These drawbacks include, among other things, the need for highly sophisticated and expensive electronics in addition to the actual surgical tool itself. For example, monitoring circuitry associated with these systems often includes a separate stand-alone monitor that interfaces with the electrosurgical generator. This additional piece of hardware increases total operating cost and represents an additional capital investment for a hospital or physician. Because the monitoring unit must interface with electrosurgical generators made by various manufacturers, compatibility issues may arise with traditional electrosurgical tools and systems. Finally, by requiring a separate piece of hardware, it becomes necessary to convince hospitals, doctors, and service providers to purchase a separate monitoring system for their electrosurgical needs. Modern electrosurgical generators come equipped with their own contact quality monitoring circuitry and it would be beneficial to take advantage of this existing hardware in order to provide a monitored electrosurgical tool that provides increased safety to a patient.
Thus, there is a need for a simpler way to provide a monitored electrosurgical circuit that deactivates the current source of the device when there is a fault condition or other problem. The various aspects of the present invention provide a way to benefit from the increased patient safety associated with monitored electrosurgical instruments while eliminating the above described downsides.
An instrument constructed in accordance with one or more aspects of the present invention comprises a safety shield having an inner surface and an outer surface, a layer of insulation disposed over the outer surface of the safety shield, an active conductor having a first end adapted to connect with an electrode and a second end adapted to connect with an electrosurgical generator, the electrosurgical generator including contact quality monitoring circuitry, an insulator surrounding the active conductor and disposed between the active conductor and the safety shield, and a circuit interruption device in electrical communication with the safety shield. The circuit interruption device is adapted to couple to the contact quality monitoring circuitry of the electrosurgical generator and disable the flow of current to the electrode upon the occurrence of a fault condition.
In another aspect of a device constructed in accordance with the present invention, a laparoscopic surgical instrument comprises a safety shield having an inner surface and an outer surface, a layer of insulation disposed over the outer surface of the safety shield, an active conductor having a first end adapted to connect with an electrode and a second end adapted to connect with an electrosurgical generator, the electrosurgical generator including contact quality monitoring circuitry, an insulator surrounding the active conductor and disposed between the active conductor and the safety shield, and a sensing layer in series with the contact quality monitoring circuitry of the electrosurgical generator. Preferably, the sensing layer disables the flow of current to the electrode upon the occurrence of a fault condition.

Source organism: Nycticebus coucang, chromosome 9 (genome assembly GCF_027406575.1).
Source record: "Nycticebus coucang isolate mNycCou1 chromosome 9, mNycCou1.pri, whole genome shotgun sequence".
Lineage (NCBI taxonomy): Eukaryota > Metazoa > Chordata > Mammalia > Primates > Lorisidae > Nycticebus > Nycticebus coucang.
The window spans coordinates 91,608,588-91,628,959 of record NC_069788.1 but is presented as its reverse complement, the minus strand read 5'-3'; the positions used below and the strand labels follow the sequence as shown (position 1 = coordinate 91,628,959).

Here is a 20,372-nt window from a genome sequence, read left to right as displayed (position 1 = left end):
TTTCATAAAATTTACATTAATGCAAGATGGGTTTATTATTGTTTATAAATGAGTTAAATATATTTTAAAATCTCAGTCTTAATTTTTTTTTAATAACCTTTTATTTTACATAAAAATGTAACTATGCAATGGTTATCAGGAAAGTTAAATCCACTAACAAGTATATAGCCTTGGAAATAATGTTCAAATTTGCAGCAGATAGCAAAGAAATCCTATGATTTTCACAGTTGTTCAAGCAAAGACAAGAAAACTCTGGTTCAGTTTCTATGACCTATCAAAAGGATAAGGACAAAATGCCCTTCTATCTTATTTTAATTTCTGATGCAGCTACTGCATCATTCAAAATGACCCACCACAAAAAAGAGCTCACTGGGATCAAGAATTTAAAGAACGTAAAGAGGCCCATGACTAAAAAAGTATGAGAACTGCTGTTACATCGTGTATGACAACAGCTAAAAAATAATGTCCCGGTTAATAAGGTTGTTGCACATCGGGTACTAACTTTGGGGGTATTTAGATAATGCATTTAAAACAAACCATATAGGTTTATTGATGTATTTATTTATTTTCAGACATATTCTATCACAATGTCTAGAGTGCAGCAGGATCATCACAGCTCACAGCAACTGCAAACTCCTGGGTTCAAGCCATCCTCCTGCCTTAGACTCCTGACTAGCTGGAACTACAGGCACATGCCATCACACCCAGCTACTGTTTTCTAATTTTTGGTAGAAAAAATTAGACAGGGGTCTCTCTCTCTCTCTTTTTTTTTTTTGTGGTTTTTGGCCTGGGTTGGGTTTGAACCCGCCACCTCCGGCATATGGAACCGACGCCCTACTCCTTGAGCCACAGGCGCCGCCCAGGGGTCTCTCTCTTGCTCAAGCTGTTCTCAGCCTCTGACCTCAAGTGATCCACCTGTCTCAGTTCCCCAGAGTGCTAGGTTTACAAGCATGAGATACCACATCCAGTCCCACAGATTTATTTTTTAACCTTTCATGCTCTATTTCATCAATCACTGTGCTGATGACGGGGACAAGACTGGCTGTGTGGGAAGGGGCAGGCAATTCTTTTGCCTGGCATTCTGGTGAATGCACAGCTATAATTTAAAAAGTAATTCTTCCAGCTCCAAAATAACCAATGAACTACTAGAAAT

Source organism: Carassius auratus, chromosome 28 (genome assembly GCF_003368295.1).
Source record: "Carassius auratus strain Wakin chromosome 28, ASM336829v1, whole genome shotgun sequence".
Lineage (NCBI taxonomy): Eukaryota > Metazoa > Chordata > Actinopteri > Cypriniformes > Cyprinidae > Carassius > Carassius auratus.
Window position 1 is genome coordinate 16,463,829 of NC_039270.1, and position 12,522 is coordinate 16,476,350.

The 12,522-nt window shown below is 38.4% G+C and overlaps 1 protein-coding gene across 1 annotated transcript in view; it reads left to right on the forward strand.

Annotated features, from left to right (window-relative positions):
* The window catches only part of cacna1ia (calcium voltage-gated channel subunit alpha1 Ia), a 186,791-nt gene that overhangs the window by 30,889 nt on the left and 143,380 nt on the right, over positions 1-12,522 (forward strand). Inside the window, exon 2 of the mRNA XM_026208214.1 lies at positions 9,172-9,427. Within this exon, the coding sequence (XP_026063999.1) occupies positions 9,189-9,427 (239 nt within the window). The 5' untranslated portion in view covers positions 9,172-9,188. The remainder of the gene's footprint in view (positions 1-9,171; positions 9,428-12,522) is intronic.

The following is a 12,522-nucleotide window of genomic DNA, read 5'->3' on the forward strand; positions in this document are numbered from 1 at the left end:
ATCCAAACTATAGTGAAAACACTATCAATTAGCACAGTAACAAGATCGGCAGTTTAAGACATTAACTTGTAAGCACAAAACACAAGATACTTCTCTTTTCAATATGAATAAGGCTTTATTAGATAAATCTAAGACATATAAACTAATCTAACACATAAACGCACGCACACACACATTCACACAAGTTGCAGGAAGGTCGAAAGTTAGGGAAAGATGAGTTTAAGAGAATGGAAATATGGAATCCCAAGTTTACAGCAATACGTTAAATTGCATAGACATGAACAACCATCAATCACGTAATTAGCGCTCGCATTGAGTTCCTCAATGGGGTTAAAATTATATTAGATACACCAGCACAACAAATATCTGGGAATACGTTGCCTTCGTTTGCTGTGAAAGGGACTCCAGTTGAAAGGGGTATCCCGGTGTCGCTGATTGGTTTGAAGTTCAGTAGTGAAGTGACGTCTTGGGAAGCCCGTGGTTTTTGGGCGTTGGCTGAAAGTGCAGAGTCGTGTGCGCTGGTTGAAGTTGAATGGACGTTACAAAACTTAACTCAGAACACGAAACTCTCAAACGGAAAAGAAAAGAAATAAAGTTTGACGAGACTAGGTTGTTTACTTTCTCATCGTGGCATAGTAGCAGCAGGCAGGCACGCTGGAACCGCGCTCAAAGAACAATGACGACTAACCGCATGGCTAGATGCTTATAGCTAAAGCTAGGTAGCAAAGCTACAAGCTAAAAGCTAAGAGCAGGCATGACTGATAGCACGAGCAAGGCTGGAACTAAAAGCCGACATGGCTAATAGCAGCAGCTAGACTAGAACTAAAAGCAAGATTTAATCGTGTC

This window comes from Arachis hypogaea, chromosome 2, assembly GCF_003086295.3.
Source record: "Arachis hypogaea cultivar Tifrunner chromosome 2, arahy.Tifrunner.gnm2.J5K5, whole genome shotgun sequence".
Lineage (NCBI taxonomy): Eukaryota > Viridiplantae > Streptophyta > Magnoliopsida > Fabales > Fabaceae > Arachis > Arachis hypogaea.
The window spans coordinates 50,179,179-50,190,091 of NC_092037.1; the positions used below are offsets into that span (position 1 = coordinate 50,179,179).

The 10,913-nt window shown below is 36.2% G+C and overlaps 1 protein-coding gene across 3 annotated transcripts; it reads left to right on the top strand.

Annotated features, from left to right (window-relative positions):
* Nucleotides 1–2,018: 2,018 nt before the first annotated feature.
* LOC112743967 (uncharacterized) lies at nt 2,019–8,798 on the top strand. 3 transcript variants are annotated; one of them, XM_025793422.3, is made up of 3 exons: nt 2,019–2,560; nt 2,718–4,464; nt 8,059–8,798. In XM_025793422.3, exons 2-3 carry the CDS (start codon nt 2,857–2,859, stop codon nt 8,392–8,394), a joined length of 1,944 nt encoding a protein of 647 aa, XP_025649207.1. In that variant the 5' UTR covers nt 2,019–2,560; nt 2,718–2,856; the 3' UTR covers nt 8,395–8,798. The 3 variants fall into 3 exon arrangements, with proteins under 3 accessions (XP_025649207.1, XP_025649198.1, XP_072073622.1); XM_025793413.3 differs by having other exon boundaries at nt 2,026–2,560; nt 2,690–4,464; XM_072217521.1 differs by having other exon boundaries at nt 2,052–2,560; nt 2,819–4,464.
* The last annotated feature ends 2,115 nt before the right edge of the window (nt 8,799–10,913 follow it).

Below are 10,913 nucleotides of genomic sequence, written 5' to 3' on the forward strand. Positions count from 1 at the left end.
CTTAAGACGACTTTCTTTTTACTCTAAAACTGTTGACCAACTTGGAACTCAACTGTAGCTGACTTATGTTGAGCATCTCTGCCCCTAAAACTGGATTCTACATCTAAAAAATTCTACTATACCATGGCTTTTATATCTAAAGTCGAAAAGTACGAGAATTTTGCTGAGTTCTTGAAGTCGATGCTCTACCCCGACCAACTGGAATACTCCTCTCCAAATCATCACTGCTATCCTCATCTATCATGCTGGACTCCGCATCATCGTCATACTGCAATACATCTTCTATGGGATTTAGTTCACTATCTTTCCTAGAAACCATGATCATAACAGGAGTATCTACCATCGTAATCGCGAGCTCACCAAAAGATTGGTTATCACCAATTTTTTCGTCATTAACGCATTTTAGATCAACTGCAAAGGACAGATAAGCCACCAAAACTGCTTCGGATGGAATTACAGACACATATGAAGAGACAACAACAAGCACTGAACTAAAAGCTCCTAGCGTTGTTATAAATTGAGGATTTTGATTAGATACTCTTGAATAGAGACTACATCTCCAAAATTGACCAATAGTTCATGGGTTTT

Other aspects and features of a method and device constructed in accordance with the present invention are contemplated and are more fully described in the following description and as would be known to one of skill in the art.
Various objects and advantages and a more complete understanding of the present invention are apparent and more readily appreciated by reference to the following detailed description and to the appended claims when taken in conjunction with the accompanying drawings wherein:
Generally, embodiments of the present invention provide the ability to monitor the current flow within an electrosurgical tool without the need for separate and/or stand-alone monitoring equipment and specialized circuitry to monitor the electrical characteristics of the current flow. Aspects of the present invention enable a monitored device by utilizing one or more techniques and structures to turn off the current flow based on a fault condition in one or more types of sensors, circuit interruption devices, or other sensing techniques that are incorporated into the electrosurgical tool, the shield within the tool or other features of the electrosurgical tool itself
In accordance with another aspect of a device constructed in accordance with the present invention,
The sensing layer 406 may be an additional layer such as a thin walled tube that contains multiple temperature sensors (such as described above in conjunction with
In addition, the flexure or strain exerted on such a film or other sensing layer may be monitored during use, providing either feedback to the user to gauge physical characteristics of the anatomy being manipulated or additional feedback to the monitoring circuit for possible overuse that could trigger a short due to material breakage.
For the applications described above that rely on one or more forms of a temperature sensor, the monitoring circuit provides a trip point for opening the return electrode monitoring circuit and thereby stopping the electrical activation of the electrosurgical instrument. In both cases of temperature sensing, the monitoring circuit may be replaced with either a multiple or a single fuse. The fuse is preferably designed for maximum current based on all compatible electrosurgical generators.